Tuesday, 16 December 2008

Do the Awful Job Data Readings in Sao Paulo Mean that Brazil is Nearing a Recession?

Today, the Sao Paulo State's Federation of Industrialists (FIESP) unveiled the industrial job figures for November 2008 in the most populous state in Brazil. The numbers were awful: 34,000 workers lost their jobs in Sao Paulo last month, following October's 10,000 dismissals. Fiesp said that out of 21 sectors surveyed, 14 fired staff, two kept the same amount of workers and only five hired new employees (Click here to read Fiesp's press note in Portuguese language.)

The bad news didn't stop there. The confidence survey by Fiesp showed that for the first time, business confidence fell below 40 points. Two-thirds of the executives surveyed said that credit dried up and eight in every ten said they were hit by a surge in borrowing costs. And Fiesp warns: ``The crisis is just beginning to unfold.'' Is the Brazilian entrepreneur panicking out?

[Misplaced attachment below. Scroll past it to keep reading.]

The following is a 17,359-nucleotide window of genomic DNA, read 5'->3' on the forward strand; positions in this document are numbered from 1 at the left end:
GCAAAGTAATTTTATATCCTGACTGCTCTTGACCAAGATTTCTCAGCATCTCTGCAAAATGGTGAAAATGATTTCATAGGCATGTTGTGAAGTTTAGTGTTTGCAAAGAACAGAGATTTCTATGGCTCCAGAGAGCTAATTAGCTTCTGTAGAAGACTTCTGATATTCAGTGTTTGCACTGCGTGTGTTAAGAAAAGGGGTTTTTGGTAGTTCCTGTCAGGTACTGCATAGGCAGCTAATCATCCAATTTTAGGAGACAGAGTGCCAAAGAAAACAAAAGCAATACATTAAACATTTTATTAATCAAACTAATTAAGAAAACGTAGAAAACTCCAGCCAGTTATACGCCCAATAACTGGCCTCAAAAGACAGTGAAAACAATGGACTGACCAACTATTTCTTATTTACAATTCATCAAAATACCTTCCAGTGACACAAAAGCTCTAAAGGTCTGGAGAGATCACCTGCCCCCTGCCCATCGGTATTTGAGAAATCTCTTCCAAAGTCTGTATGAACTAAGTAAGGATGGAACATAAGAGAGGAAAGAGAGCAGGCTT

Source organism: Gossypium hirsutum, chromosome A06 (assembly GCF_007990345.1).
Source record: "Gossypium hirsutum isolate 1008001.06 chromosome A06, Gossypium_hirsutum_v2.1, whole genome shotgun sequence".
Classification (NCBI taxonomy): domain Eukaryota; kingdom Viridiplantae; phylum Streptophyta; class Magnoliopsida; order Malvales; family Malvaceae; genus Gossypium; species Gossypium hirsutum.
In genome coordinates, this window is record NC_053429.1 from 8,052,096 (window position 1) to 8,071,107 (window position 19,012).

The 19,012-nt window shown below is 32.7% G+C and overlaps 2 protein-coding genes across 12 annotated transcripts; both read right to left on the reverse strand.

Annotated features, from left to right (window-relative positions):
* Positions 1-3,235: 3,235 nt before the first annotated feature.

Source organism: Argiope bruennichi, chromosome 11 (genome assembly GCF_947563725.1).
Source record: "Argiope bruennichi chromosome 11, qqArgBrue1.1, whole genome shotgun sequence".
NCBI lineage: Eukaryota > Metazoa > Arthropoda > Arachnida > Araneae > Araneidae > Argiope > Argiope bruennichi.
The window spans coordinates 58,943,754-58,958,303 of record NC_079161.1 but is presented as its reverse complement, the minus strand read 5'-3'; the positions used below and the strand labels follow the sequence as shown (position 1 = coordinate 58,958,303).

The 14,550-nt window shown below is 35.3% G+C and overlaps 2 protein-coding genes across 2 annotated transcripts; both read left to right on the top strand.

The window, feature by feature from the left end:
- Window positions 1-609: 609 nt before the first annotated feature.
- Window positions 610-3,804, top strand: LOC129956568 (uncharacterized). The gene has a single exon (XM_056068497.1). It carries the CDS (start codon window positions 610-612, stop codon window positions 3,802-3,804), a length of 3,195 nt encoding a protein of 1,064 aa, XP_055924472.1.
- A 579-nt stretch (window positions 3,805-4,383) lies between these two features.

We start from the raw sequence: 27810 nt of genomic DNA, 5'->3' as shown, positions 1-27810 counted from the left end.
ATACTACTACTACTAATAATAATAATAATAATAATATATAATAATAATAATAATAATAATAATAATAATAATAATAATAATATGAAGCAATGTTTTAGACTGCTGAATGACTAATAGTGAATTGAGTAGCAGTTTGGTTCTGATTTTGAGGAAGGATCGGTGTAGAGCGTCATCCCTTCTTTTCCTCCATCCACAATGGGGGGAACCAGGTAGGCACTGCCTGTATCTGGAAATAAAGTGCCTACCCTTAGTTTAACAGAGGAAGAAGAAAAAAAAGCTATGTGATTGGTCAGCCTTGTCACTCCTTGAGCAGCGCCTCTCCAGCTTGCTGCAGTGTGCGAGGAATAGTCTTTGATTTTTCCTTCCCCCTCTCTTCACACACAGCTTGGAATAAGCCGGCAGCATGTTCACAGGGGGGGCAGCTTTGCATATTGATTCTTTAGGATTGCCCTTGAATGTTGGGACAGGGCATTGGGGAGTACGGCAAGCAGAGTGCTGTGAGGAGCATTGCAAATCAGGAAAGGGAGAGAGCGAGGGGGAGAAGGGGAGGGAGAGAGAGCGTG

I wouldn't say yes, even as very few people are actually betting on a downturn. Morgan Stanley economist Marcelo Carvalho is one of the few Brazil analysts saying that the economy is on the brink of a recession. He predicts zero growth next year, down from his prior forecast (which he emphasises was below market-consensus) of 2 percent. He argues that in previous occasions, the Brazilian economy experienced serious and quick downturns -- such as during the Mexico crisis, when growth slowed from 8.5 percent to zero in the space of just four quarters!

There are reasons to believe that Brazil is nearing a violent slowdown -- and proof of that is the government's decisive plan of action (we like it or not.) Carvalho foresees 200 basis points of rate cuts starting next month. The BNDES pledged to lend a record 110 billion reais next year (the problem is, would there be enough borrowers interested in raising money? for what investment projects?) 

For those who invest, stay in bonds. If interest rates drop dramatically (and now that inflation is finally giving signs of relief), the appeal of fixed-income will be, adding the safety of these investments, unbeatable along 2009. Stocks might be cheap but, with an economy growing zero and exports almost dead, the expectations of corporate profits should be nothing but disappointing.    

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